Once you have done all you need from the top, turn the sculpture over, on your lap, so it is resting on where the ‘skull-cap’ was removed. You can now hollow-out from the bottom. But careful – the sculpture needs to be able to stand while it is drying out and will be quite heavy, so don’t go mad. But if you dig out too much from the shoulders, you can always add clay back in. Or you can create a thick clay supporting wall under the shoulders (this last statement will probably make no sense at all unless you have tried this before!).

In order to replace the ‘skull-cap’ of clay on the top of the portrait, you need to have the sculpture standing upright. I prefer to dry my portraits out on a stand as it makes them more stable. This is particularly important if you need to transport the sculptures (now or later, like the students will) or the model’s pose/posture means that the weight of clay may pull the sculpture over. Dave’s head is held quite far forward in comparison to his shoulders, so not having their sculptures back on a stand will be problematic. Also, if you prefer not to have a flat bottom to your sculpture, it will not be free-standing so needs the support of a stand.

Having said all this, if you pop your sculpture back on the same armature as you sculpted it on, there are a couple of danger points to be aware of relating to how clay shrinks when drying. How to explain this? If the top of the wooden post is too close to the replaced clay skull cap, as the sculpture dries the whole weight of the portrait may literally end up hanging from the top of the armature post.  Why? The wooden armature is going nowhere. So if the clay shrinks, and the top of the sculpture is very close to the top of the wooden post, then the shrinking will be noticeable at the base of the sculpture (ie the sculpture is having to shrink upwards).  This is when the top of the head might pop off! Also, if you have not, or have not been able to, hollow-out the neck enough problems may occur. The shrinking of the clay as it dries means that the clay could shrink onto/against the wooden post. Again, the post is not going to give, the clay will. And it might crack. For this reason I normally have a range of armatures to hand that have shorter and thinner posts.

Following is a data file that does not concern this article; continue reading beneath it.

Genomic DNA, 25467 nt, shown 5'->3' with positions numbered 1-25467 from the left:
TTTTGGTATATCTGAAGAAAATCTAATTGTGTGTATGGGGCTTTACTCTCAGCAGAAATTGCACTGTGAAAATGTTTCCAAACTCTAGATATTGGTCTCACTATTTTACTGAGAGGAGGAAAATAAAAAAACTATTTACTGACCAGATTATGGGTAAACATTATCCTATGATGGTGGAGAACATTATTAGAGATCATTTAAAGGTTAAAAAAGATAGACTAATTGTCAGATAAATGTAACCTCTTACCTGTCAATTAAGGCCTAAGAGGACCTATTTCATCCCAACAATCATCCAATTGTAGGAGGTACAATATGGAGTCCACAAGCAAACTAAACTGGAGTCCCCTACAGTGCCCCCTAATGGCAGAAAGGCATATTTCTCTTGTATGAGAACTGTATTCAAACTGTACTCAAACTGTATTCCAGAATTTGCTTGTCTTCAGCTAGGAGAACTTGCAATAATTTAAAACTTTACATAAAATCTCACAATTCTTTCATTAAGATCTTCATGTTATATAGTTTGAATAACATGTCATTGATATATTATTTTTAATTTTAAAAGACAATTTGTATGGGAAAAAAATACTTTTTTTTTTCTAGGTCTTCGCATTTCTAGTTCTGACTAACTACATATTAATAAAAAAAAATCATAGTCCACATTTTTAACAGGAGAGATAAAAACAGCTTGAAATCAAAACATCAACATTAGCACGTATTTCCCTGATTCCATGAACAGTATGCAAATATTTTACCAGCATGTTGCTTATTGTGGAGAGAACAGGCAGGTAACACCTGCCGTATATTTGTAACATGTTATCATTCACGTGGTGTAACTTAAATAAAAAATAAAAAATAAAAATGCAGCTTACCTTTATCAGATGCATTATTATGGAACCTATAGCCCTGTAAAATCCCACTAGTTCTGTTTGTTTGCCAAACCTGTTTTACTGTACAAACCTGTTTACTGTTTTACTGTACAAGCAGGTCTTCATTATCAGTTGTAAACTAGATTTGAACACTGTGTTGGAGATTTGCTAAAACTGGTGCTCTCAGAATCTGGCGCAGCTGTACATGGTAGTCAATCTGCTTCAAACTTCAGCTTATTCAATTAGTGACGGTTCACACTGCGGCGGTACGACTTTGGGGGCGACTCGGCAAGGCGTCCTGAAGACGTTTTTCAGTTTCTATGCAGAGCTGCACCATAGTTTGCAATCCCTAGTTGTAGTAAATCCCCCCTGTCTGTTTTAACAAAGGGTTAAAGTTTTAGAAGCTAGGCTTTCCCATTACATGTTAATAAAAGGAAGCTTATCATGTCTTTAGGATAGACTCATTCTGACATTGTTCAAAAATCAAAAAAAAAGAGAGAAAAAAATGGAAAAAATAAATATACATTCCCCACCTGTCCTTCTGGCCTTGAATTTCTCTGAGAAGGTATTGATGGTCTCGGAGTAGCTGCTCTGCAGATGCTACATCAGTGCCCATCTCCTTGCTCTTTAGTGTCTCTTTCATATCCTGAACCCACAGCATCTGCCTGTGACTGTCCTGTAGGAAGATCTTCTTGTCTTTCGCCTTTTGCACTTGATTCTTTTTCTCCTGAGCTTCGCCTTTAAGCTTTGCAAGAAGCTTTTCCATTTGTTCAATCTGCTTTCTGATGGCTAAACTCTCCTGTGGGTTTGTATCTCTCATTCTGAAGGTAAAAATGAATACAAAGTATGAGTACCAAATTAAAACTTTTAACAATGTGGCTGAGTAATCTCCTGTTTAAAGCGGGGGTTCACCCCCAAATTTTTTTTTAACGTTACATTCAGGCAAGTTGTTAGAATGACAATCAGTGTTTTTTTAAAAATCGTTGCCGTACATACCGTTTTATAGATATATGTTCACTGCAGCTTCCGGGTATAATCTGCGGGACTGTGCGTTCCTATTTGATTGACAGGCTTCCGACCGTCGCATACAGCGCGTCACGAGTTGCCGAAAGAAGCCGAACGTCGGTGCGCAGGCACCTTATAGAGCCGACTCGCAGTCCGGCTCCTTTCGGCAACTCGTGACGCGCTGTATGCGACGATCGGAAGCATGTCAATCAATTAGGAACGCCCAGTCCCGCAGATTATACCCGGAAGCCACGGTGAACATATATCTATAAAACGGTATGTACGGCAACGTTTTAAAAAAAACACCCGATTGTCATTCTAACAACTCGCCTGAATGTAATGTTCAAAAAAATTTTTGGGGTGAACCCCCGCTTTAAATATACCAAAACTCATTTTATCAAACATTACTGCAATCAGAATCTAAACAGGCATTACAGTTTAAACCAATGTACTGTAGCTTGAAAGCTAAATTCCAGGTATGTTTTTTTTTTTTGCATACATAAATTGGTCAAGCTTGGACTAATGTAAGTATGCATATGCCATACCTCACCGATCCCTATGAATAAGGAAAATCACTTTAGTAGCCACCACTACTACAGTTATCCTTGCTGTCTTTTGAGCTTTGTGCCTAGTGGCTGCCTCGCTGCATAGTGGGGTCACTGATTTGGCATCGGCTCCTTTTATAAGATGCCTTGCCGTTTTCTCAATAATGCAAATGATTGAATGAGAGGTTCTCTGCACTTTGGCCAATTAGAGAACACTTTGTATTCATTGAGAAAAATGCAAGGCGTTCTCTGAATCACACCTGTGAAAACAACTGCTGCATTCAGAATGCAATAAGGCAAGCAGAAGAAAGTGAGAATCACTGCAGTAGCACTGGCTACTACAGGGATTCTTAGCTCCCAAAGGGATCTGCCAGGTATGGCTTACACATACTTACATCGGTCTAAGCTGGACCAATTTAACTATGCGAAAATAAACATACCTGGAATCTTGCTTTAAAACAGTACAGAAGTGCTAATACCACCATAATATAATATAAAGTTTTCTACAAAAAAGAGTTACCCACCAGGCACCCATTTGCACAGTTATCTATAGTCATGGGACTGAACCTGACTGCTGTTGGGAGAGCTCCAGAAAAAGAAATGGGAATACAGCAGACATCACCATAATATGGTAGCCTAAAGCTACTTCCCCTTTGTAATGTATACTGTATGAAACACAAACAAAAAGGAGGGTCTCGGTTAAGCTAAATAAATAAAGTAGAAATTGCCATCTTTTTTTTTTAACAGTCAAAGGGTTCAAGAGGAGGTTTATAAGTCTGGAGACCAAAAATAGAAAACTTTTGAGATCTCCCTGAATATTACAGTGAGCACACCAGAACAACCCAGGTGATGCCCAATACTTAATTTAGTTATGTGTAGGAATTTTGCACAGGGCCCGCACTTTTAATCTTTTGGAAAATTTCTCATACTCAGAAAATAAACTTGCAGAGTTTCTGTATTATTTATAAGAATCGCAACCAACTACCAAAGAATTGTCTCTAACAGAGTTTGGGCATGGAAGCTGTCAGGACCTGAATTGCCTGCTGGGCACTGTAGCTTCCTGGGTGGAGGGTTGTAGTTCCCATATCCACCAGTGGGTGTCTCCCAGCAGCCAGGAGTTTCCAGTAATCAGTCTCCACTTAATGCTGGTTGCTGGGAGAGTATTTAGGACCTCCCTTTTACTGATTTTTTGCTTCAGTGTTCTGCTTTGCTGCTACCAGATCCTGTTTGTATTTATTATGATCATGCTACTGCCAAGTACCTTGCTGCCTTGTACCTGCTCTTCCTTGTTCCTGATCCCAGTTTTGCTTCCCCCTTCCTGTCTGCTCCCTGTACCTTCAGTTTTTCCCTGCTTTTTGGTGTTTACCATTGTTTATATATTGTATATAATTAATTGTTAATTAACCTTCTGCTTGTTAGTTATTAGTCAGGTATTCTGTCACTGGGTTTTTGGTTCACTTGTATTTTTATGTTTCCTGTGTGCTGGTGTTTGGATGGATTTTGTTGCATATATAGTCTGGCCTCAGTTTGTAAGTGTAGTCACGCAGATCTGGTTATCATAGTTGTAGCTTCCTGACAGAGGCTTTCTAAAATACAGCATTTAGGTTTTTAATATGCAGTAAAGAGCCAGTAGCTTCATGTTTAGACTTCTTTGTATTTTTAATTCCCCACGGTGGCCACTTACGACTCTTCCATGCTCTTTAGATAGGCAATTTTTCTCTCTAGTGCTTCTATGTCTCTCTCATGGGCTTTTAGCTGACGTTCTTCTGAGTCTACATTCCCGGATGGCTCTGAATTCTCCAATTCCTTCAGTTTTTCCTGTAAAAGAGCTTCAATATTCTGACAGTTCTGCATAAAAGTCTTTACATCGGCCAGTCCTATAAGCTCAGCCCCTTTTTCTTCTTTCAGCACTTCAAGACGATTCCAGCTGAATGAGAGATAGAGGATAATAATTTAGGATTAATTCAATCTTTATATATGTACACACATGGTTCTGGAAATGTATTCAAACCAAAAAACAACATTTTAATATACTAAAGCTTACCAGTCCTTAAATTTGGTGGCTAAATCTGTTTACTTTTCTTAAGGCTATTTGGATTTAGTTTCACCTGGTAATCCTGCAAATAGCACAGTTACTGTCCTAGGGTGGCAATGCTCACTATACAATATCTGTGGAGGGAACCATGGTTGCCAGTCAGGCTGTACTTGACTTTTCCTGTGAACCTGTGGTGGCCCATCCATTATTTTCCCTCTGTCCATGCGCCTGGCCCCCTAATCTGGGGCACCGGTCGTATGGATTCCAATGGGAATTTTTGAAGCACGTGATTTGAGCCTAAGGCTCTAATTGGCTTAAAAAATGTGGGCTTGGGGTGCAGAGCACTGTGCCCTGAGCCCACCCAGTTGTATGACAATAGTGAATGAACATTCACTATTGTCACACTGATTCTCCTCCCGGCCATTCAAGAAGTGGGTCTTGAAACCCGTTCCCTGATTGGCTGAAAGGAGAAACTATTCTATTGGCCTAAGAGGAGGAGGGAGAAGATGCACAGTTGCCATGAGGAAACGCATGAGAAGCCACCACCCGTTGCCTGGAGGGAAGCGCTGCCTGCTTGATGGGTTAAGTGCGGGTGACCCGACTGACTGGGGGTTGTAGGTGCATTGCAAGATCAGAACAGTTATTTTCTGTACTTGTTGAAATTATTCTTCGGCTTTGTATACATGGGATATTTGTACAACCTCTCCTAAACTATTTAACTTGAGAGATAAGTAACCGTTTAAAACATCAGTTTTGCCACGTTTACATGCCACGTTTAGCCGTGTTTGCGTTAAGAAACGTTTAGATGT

So – the sculpture is now placed on an appropriately sized armature. We now need to re-attach the skull-cap of clay. We need to have some ‘slip’ to hand (watery clay). You need an empty glass jar, to which you add small bits of clay and a little water. With a fork, or similar, you need to mix this until it is the “consistency of double-cream”, as my old tutor used to say. To prepare the surfaces you are joining, you need to scuff the clay up a little. Use a blunt knife or a modeling tool to make criss-cross small cuts in the clay. You then gently apply slip to both the parts you are joining – a paintbrush or a knife will do. Just don’t flatten all those nice divots you have made in the clay surface. You then replace the skull-cap (the right way round!) and gently push into place. You can mop up any excess slip that oozes out. The important thing is to then ‘unite’ the two sections. Get a small wooden modeling tool and push clay from above the join to below, all-round. You will therefore end up with scores across the join, up 1 to 2 centimetres. This is helping to make the join permanent, mixing the clay from above with that below. You can now re-model around the join and rectify anything else that has got a little damaged in the process (eg ears can easily get a little squashed). Today the students have the whole afternoon to carry on working with Dave.